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Uproar as Banks, Telcos introduce charges on the use of USSD code 

Deposit Money Banks (DMBs) in Nigeria have introduced charges on the use of USSD (Unstructured Supplementary Service Data) code for banking services. 

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Nigerian Banks, Fitch

Deposit Money Banks (DMBs) and Telecommunication operators (Telcos) in Nigeria have introduced charges on the use of USSD (Unstructured Supplementary Service Data) code for banking services. 

According to the text message received by several bank users today, starting from tomorrow, October 21, every usage of USSD code for banking services now attracts N4 per 20 seconds.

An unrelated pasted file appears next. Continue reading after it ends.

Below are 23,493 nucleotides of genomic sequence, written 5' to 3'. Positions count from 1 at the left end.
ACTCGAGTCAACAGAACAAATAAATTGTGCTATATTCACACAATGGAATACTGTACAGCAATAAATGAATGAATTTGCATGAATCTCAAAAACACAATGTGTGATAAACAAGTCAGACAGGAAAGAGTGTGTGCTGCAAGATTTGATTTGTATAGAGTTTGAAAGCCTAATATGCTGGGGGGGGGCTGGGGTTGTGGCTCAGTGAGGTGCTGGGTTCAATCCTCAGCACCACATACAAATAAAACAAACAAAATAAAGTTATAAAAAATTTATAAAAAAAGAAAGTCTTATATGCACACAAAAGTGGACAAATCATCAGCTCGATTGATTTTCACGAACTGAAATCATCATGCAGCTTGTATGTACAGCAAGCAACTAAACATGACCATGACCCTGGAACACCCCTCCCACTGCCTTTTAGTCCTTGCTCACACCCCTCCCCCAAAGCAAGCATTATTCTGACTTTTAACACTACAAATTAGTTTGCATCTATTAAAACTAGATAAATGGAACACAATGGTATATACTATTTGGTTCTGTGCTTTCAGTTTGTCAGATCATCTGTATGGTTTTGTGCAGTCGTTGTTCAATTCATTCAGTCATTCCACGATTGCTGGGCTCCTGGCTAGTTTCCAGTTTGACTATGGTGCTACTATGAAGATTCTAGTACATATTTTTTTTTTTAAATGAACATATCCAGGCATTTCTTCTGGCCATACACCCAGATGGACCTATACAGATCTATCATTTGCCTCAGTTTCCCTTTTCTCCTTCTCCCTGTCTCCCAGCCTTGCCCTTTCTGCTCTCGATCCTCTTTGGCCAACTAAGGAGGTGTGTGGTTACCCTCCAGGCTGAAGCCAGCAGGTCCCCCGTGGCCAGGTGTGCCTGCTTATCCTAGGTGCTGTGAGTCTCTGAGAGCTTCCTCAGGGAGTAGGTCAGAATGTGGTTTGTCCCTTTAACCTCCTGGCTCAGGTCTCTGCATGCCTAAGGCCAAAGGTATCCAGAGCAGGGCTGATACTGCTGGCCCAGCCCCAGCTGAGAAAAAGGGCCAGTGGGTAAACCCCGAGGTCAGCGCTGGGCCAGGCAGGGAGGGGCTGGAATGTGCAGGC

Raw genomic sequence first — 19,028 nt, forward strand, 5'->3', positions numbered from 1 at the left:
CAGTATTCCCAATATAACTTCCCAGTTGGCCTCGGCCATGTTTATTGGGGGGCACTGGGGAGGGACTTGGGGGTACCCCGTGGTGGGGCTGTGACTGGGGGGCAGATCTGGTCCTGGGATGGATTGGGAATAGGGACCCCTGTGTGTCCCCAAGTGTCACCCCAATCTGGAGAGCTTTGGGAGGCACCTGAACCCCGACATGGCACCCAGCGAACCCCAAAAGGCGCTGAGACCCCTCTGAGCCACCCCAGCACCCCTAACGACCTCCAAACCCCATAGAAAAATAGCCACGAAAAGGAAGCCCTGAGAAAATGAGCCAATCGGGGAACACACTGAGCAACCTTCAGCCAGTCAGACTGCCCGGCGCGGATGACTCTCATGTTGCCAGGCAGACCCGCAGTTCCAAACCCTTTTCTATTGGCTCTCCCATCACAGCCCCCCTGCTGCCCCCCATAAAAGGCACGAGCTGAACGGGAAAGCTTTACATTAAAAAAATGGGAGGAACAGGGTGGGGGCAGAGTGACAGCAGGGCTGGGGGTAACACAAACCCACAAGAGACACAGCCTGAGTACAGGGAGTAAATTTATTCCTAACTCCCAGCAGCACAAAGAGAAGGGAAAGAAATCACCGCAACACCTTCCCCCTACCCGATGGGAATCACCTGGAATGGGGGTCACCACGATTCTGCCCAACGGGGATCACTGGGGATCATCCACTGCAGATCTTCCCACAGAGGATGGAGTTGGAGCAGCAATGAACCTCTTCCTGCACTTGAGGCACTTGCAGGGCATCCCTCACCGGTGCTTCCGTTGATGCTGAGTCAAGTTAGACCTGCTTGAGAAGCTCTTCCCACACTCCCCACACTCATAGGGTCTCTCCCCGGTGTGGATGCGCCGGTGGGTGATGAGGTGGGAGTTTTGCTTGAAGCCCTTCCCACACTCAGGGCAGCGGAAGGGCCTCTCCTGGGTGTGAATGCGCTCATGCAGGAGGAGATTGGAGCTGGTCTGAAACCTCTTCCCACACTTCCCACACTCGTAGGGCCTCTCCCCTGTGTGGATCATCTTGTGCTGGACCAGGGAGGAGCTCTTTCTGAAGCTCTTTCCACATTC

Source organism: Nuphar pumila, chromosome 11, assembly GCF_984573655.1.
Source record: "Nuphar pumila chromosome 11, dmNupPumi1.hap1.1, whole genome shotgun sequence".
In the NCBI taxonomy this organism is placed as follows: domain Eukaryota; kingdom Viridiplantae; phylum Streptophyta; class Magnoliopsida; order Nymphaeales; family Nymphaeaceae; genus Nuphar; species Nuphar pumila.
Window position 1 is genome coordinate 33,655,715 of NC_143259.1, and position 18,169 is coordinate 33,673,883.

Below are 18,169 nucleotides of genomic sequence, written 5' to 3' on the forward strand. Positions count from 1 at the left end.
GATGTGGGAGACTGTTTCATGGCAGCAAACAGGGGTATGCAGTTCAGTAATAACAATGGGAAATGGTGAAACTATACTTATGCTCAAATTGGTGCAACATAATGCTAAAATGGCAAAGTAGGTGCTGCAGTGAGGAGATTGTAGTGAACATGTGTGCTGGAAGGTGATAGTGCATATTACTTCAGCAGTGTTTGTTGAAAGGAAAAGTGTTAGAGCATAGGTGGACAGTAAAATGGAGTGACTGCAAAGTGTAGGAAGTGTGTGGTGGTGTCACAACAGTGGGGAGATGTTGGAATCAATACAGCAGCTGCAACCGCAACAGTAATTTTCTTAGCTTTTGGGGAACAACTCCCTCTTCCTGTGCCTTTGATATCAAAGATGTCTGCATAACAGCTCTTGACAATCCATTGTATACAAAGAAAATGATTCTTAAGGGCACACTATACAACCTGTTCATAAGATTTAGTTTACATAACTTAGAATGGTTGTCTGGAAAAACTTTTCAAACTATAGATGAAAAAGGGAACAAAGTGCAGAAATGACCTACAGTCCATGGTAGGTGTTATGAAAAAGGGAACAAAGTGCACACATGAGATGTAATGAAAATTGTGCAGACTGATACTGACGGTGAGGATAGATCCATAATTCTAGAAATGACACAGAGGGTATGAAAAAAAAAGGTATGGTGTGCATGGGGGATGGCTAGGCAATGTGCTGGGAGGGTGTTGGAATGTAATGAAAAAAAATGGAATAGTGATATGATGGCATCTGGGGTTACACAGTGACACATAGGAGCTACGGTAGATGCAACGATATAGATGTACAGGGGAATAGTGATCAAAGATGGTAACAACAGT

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The messages received across board by MTN users read: 

Yello, as requested by your bank, from Oct 21, we will start charging you directly for USSD access to banking services. Please contact your bank for more info.  

Yello, Please note that from Oct 21, we will charge N4 per 20 seconds for USSD access to banking services. Thank you 

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How this affects you:  USSD code is a Global System for Mobile (GSM) communication technology that is used to send text between a mobile phone and an application program in the network. 

  • The USSD is simply a code that you enter on your phone to enable you enjoy certain banking services. These are services that could have otherwise taken you to the banking hall, the ATM, or an Internet-connected desktop, laptop, iPad or smartphone for Internet banking.